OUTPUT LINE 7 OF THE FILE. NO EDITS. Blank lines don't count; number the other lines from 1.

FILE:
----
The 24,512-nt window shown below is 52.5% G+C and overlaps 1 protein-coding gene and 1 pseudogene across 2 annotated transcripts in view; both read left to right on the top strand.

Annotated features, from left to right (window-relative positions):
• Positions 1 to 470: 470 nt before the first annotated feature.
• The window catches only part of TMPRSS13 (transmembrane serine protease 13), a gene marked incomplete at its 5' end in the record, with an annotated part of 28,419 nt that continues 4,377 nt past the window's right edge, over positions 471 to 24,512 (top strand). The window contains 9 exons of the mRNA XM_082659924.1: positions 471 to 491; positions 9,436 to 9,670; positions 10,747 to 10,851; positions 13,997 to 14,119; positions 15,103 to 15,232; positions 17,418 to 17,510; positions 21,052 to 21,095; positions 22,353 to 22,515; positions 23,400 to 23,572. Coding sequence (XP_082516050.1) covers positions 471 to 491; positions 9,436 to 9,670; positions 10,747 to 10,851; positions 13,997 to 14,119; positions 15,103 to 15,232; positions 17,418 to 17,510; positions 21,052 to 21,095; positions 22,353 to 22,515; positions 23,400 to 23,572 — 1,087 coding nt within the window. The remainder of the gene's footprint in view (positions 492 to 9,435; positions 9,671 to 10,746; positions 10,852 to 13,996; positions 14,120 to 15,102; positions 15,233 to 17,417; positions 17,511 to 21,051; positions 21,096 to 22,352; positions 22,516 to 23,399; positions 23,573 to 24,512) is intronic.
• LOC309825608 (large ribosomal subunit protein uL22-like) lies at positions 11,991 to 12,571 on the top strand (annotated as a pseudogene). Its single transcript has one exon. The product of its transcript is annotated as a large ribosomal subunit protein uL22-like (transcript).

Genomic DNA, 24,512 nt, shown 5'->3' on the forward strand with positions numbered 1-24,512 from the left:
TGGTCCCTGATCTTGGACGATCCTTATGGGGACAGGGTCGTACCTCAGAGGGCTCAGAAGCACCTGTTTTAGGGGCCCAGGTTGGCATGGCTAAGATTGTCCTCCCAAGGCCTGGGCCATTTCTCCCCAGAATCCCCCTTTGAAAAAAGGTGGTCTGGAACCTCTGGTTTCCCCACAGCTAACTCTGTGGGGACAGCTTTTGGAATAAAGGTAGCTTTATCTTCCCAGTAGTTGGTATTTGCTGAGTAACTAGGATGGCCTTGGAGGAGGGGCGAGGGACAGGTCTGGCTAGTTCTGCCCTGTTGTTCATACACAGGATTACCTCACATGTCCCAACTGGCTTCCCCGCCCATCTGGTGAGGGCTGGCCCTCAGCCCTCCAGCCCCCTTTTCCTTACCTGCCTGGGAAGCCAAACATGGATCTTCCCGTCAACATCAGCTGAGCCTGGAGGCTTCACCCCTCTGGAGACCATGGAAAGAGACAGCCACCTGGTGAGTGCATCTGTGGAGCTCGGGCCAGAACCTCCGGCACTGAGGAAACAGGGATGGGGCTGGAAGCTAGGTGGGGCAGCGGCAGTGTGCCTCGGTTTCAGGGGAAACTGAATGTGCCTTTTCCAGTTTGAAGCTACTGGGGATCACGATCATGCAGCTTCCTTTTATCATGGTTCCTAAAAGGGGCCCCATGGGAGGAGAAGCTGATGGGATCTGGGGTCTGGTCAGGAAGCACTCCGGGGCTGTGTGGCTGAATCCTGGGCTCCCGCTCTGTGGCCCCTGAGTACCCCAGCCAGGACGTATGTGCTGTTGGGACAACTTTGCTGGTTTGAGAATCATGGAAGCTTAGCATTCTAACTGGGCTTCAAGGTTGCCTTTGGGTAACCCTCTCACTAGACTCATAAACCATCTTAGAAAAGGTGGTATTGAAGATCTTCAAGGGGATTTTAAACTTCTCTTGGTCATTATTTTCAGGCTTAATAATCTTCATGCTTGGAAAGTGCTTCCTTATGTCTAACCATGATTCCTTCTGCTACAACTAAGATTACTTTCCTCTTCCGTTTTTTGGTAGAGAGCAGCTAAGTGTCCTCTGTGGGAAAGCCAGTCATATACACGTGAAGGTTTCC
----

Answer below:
TGGTCCCTGATCTTGGACGATCCTTATGGGGACAGGGTCGTACCTCAGAGGGCTCAGAAGCACCTGTTTTAGGGGCCCAGGTTGGCATGGCTAAGATTGTCCTCCCAAGGCCTGGGCCATTTCTCCCCAGAATCCCCCTTTGAAAAAAGGTGGTCTGGAACCTCTGGTTTCCCCACAGCTAACTCTGTGGGGACAGCTTTTGGAATAAAGGTAGCTTTATCTTCCCAGTAGTTGGTATTTGCTGAGTAACTAGGATGGCCTTGGAGGAGGGGCGAGGGACAGGTCTGGCTAGTTCTGCCCTGTTGTTCATACACAGGATTACCTCACATGTCCCAACTGGCTTCCCCGCCCATCTGGTGAGGGCTGGCCCTCAGCCCTCCAGCCCCCTTTTCCTTACCTGCCTGGGAAGCCAAACATGGATCTTCCCGTCAACATCAGCTGAGCCTGGAGGCTTCACCCCTCTGGAGACCATGGAAAGAGACAGCCACCTGGTGAGTGCATCTGTGGAGCTCGGGCCAGAACCTCCGGCACTGAGGAAACAGGGATGGGGCTGGAAGCTAGGTGGGGCAGCGGCAGTGTGCCTCGGTTTCAGGGGAAACTGAATGTGCCTTTTCCAGTTTGAAGCTACTGGGGATCACGATCATGCAGCTTCCTTTTATCATGGTTCCTAAAAGGGGCCCCATGGGAGGAGAAGCTGATGGGATCTGGGGTCTGGTCAGGAAGCACTCCGGGGCTGTGTGGCTGAATCCTGGGCTCCCGCTCTGTGGCCCCTGAGTACCCCAGCCAGGACGTATGTGCTGTTGGGACAACTTTGCTGGTTTGAGAATCATGGAAGCTTAGCATTCTAACTGGGCTTCAAGGTTGCCTTTGGGTAACCCTCTCACTAGACTCATAAACCATCTTAGAAAAGGTGGTATTGAAGATCTTCAAGGGGATTTTAAACTTCTCTTGGTCATTATTTTCAGGCTTAATAATCTTCATGCTTGGAAAGTGCTTCCTTATGTCTAACCATGATTCCTTCTGCTACAACTAAGATTACTTTCCTCTTCCGTTTTTTGGTAGAGAGCAGCTAAGTGTCCTCTGTGGGAAAGCCAGTCATATACACGTGAAGGTTTCC